Elsewhere, families planned funerals. Services for 17-year-old Pakistani exchange student Sabika Sheikh took place Sunday at a mosque in suburban Houston, drawing several Santa Fe students, Houston's mayor and two members of Congress.
"You imagine what it's like for her parents -- all their hopes and dreams wrapped up in this child," said Farha Ahmed, an attorney from nearby Sugar Land, who said he was drawn to attend the funeral. "And the next time they will see her, she'll be in a casket."
On Sunday, Texas Lt. Gov. Dan Patrick called for a "hardening" of the nation's school buildings in the wake of the attack.
Patrick, a Republican, said more needs to be done to keep shooters away from students, such as restricting school entrances and arming teachers.
"When you're facing someone who's an active shooter, the best way to take that shooter down is with a gun. But even better than that is four to five guns to one," he said on CNN's State of the Union.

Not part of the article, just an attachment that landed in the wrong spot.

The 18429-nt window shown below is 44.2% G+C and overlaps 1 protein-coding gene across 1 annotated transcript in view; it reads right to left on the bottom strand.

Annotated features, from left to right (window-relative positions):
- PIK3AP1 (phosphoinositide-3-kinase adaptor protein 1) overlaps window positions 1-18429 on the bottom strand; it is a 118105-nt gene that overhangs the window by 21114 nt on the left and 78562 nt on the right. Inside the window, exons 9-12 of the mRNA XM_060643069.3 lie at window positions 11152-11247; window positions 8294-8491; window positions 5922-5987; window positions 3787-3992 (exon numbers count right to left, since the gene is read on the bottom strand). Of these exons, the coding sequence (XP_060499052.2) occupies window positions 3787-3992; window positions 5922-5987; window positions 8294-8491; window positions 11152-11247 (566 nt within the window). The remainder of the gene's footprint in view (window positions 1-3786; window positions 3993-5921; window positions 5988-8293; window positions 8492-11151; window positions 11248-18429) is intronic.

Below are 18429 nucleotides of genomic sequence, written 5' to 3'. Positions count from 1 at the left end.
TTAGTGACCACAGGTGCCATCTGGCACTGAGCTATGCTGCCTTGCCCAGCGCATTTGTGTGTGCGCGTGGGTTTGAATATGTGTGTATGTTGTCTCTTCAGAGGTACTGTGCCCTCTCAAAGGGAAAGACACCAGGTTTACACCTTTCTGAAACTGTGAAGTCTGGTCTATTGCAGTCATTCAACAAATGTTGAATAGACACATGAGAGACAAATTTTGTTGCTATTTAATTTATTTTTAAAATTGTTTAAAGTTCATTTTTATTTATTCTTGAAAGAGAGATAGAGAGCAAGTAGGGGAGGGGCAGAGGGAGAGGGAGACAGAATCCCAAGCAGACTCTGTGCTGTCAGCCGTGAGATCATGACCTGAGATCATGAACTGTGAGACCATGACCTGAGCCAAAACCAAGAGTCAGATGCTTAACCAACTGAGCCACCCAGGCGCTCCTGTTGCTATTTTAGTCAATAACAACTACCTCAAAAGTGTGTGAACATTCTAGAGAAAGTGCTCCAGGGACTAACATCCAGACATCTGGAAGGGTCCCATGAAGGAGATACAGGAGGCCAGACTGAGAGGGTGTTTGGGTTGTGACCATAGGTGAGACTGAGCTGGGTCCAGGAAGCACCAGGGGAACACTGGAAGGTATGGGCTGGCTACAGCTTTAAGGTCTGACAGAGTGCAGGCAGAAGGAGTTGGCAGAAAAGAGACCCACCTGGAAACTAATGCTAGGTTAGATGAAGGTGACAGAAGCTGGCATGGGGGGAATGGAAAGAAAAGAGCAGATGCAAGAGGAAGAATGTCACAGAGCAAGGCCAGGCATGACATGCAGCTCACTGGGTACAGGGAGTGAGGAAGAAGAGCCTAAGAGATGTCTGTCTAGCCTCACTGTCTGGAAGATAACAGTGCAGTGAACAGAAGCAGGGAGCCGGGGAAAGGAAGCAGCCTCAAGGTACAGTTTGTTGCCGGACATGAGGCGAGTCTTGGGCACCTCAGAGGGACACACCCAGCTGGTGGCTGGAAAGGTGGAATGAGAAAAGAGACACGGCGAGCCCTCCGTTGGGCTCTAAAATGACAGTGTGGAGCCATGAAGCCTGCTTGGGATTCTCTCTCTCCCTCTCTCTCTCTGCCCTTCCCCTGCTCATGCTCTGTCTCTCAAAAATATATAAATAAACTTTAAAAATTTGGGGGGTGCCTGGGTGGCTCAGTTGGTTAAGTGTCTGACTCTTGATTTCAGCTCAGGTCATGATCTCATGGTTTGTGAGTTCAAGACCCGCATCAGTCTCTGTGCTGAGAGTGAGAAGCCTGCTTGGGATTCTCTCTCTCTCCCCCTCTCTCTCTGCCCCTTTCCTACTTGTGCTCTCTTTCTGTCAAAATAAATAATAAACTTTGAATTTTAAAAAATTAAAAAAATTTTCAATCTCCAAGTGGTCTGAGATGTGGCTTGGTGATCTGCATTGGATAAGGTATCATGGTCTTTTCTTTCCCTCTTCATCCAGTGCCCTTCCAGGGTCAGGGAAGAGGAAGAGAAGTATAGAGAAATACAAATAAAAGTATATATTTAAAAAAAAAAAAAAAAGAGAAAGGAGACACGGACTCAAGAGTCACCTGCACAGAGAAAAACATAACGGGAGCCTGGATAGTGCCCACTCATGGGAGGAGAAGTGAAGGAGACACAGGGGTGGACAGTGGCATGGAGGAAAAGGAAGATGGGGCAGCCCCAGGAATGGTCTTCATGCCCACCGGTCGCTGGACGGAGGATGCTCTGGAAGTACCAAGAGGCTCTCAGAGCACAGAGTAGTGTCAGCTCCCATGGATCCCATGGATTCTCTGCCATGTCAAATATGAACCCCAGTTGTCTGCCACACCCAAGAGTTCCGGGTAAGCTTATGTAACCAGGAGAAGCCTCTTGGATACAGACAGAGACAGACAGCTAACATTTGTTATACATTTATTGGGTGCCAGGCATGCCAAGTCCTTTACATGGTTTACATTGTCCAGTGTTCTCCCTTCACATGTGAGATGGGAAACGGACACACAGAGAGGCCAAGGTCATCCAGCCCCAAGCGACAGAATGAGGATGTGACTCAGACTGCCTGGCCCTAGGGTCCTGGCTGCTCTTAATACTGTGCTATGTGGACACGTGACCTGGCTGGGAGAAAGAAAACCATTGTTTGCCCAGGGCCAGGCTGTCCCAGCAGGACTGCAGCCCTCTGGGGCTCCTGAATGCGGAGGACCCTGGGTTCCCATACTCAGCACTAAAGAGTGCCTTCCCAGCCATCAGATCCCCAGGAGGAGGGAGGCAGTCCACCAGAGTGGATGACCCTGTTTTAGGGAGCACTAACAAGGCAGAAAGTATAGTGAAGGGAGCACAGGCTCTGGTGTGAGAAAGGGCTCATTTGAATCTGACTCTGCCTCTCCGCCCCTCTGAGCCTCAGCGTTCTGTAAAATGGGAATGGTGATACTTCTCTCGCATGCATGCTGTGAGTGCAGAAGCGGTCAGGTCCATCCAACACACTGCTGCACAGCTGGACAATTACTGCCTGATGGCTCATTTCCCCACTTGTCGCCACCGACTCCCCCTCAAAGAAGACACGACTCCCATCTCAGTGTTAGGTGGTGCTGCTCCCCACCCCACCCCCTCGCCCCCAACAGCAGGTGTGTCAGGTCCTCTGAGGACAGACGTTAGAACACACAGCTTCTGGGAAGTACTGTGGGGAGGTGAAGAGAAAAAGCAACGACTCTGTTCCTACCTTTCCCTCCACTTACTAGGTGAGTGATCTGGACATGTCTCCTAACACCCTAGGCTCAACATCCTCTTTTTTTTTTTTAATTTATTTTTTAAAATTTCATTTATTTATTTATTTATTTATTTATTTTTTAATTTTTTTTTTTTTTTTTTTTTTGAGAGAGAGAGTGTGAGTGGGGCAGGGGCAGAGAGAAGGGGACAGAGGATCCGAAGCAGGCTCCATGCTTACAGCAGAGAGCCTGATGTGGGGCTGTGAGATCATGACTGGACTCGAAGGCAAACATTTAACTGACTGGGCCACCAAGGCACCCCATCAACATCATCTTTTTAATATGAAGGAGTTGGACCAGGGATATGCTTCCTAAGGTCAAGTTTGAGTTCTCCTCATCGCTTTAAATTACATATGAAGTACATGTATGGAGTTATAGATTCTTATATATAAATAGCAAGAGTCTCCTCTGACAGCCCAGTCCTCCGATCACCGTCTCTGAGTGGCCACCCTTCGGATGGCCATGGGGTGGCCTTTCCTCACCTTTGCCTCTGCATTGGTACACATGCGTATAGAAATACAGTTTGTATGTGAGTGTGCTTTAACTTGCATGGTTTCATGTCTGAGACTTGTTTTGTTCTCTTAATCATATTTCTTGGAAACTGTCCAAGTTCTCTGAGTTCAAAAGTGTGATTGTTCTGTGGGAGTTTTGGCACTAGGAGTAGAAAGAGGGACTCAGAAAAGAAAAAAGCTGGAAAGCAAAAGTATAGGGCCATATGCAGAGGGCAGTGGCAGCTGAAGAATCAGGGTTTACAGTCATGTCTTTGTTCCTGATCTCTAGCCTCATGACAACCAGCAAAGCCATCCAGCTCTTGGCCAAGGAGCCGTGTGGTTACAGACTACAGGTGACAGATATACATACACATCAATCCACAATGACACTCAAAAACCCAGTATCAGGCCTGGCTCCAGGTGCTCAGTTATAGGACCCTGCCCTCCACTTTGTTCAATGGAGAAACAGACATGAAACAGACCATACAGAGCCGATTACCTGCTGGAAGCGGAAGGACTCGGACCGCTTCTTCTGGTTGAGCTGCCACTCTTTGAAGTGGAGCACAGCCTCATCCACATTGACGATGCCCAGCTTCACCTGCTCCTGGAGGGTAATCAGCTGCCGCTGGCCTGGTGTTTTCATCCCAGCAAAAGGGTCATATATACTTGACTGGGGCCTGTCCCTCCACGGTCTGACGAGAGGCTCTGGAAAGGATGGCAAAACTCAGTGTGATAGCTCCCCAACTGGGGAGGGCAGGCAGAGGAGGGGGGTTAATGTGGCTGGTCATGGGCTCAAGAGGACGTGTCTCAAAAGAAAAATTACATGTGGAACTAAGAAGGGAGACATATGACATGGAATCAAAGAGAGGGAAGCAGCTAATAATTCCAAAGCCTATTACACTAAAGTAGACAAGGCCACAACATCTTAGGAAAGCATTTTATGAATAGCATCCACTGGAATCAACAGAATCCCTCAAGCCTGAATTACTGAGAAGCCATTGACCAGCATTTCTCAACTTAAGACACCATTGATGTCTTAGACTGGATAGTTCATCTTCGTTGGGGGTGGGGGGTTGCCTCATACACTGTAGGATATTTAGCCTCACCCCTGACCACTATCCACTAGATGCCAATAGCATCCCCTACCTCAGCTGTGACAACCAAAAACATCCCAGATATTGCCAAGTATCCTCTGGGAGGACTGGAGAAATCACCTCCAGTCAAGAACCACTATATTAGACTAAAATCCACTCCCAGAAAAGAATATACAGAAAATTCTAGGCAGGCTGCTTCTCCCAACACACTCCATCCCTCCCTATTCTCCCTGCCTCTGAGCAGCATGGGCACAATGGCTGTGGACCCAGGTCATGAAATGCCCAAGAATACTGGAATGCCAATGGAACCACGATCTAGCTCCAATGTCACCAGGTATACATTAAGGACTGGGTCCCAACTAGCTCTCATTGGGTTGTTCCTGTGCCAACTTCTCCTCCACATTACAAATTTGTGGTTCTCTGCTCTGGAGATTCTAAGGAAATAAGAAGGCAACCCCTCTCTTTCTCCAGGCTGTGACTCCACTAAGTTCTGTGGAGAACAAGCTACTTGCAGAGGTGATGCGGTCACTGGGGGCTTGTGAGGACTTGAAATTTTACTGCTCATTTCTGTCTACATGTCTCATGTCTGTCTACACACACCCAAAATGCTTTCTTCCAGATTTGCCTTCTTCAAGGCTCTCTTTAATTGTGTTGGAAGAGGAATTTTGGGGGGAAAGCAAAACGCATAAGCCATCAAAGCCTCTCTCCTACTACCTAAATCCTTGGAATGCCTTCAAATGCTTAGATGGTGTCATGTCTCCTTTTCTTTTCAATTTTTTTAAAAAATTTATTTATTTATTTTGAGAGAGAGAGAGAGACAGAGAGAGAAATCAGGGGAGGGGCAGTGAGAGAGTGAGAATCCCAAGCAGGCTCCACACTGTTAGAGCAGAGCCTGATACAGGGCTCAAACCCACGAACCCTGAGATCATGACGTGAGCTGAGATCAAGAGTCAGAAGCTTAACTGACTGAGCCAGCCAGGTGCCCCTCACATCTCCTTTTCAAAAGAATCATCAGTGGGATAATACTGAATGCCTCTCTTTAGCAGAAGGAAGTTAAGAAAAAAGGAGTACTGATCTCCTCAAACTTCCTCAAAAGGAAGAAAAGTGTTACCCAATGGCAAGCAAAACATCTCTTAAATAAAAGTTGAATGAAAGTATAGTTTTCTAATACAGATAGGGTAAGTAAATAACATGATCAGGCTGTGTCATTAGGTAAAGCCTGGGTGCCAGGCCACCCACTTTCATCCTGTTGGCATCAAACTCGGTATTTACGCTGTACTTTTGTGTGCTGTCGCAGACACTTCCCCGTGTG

Santa Fe High School was considered a hardened target, with an active-shooter plan and two armed police officers on patrol. Last fall, school district leaders made plans to eventually arm teachers and staff members under the state's school marshal program.
Patrick said he had talked to students who said the shooting might have been stopped if one of the teachers, a former Marine, had been carrying a gun. A school resource officer and a school district police chief had engaged the shooter.
On Fox News Sunday, incoming National Rifle Association President Oliver North said Santa Fe High School wasn't following the NRA's School Shield Program. That program, devised by a task force led by Asa Hutchinson two years before he was elected governor of Arkansas, addresses best practices in security infrastructure, technology, personnel, training and policy.
"If School Shield had been in place, [it's] far less likely that would have happened," North said.
Patrick suggested staggering start times so students could be funneled through just one or two entrances.
"We have devalued life, whether it's through abortion, whether it's the breakup of families or violent movies -- and particularly violent video games, which now outsell music -- and music," he said. "Psychologists and psychiatrists will tell you that students are desensitized to violence and have lost empathy to their victims by watching hours and hours of violent video games."
At one point, ABC host George Stephanopoulos noted that violent video games are played by teenagers all over the world, but that the United States was unique in its high rate of school gun violence.